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Supreme Court decisions predicted by online computer program

Nov. 5, 2003 — As the U.S. Supreme Court moves into its new term, litigants, attorneys and the public will be closely watching its docket and speculating about its decisions. Now, thanks to the Supreme Court Forecasting Project at Washington University in St. Louis, court watchers everywhere will be able to log on to the Internet and obtain a forecast of how individual cases are likely to be decided.

The project accurately predicted decisions in 75 percent of the cases heard by the Court in its last term.

“People can go to our web site and input some information about a Supreme Court case, such as where the case comes from, who the litigants are, the issue at hand, and so forth, and the model will produce a forecasted decision based on a statistical model,” said Andrew Martin, project collaborator and an assistant professor of political science in Arts & Sciences at Washington University in St. Louis.

Launched last year by researchers at Washington University in St. Louis and Harvard University, the Supreme Court Forecasting Project began as a friendly interdisciplinary competition that pitted political science methodologies against the individualized expertise of a panel of legal experts. For every case argued in the Court’s last term, the project compared two different methods of predicting the outcome − one relying on a computer model; the other on opinions of legal experts. Overall, the statistical model accurately predicted 75 percent of the court’s decisions, while the experts as a group were correct on only 59.1 percent of the cases.

“The fact that this statistical model did better than the experts as a group − and the group included law professors and deans of law schools and people that practice before the Supreme Court − shows that the social scientific methodology can be very successful at predicting what’s going to happen in the future,” Martin said.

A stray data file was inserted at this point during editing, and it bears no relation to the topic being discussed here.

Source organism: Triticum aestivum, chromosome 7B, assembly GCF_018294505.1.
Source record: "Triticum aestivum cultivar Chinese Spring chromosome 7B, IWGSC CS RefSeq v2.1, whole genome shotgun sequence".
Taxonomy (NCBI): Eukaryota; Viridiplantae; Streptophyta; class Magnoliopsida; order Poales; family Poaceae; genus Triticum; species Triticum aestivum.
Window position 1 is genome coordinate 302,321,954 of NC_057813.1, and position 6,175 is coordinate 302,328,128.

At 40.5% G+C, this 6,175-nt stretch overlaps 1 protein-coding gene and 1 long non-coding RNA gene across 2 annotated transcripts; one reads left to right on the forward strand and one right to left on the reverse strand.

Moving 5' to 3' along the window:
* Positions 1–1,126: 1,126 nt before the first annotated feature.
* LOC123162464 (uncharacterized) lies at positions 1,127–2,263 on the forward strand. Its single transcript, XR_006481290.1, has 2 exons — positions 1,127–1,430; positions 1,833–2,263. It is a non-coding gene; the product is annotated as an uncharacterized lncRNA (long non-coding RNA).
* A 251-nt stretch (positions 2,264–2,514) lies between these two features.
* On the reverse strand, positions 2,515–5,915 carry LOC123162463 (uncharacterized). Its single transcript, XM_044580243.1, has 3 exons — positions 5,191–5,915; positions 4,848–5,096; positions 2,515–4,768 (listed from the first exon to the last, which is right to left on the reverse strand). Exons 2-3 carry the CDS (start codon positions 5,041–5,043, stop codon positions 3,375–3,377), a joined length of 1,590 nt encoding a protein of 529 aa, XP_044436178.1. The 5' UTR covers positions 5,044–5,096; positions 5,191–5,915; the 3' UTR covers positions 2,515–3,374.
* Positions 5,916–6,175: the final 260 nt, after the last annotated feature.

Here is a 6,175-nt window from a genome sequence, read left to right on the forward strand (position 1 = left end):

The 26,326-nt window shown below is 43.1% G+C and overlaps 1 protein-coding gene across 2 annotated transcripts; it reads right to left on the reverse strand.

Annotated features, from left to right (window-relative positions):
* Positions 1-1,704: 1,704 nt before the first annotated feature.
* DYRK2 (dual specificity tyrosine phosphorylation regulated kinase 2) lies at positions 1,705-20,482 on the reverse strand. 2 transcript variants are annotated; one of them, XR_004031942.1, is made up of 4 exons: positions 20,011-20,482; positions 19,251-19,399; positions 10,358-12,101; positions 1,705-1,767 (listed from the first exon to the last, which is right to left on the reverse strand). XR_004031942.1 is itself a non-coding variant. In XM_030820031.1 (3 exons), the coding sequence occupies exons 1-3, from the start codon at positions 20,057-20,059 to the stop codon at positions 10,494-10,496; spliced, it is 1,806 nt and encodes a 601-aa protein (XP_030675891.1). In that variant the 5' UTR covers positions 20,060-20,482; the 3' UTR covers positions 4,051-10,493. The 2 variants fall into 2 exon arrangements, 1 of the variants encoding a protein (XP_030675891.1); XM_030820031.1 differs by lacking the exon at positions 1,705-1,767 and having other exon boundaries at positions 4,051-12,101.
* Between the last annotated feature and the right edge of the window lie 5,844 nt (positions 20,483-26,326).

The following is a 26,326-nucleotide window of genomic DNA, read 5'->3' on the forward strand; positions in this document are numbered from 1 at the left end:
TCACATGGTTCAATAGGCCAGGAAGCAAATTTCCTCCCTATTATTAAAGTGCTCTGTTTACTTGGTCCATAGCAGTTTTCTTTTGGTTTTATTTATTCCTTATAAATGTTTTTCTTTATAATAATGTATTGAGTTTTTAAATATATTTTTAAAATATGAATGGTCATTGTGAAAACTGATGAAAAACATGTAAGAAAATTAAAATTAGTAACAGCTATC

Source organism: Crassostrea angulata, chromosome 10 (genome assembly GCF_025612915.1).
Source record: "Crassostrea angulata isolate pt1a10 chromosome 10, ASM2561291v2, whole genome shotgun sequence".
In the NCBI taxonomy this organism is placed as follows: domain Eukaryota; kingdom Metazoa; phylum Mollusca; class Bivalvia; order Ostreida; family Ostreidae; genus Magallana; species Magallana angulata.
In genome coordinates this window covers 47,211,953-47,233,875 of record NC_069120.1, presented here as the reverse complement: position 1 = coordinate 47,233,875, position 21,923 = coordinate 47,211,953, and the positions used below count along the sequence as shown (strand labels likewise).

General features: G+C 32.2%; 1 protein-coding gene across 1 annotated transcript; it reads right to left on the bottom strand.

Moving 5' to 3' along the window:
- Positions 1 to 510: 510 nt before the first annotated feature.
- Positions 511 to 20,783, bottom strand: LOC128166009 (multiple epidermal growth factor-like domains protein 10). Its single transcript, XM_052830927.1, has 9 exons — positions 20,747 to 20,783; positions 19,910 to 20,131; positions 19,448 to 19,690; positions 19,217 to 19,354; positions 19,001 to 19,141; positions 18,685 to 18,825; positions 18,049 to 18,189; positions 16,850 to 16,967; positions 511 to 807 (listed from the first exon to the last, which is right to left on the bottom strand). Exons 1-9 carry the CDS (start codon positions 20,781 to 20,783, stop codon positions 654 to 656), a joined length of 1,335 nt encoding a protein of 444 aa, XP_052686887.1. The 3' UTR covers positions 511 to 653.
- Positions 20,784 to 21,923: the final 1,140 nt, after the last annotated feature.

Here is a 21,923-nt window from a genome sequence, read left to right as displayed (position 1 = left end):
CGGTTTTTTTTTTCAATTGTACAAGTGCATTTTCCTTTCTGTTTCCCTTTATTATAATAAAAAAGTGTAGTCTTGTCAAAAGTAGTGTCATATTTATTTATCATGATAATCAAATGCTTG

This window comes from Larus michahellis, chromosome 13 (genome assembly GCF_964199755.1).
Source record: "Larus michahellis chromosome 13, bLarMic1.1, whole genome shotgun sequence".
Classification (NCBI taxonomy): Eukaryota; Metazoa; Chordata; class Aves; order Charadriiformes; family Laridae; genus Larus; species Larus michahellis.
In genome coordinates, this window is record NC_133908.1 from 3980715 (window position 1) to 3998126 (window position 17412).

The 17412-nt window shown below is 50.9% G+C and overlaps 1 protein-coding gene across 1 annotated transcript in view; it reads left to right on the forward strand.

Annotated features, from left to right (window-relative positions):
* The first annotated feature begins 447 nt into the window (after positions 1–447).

The project Web site, located at wusct.wustl.edu, includes background on the project and the predictions and actual outcomes for all of the cases heard in the court’s 2002 Term. Forecasts for most of the important cases scheduled for hearing in the current term will be added to the site as details become available.

Other project researchers include Pauline T. Kim, professor of law at Washington University; Theodore Ruger, associate professor of law at Washington University; and Kevin M. Quinn, an assistant professor of government at Harvard University. Their results, and a discussion of the implications of the project for understanding the Court, will be published in the Columbia Law Review in May 2004.

For decades, political scientists and legal scholars have held heated debates about how and why the Supreme Court reaches a particular decision in the important and often controversial cases it hears each session.

“The Supreme Court is an extremely important institution in American politics,” said Ruger. “Its decisions impact a diverse array of vital economic, social and structural questions. A method that succeeds in recognizing patterns in its decision-making is of considerable interest to many parties.”

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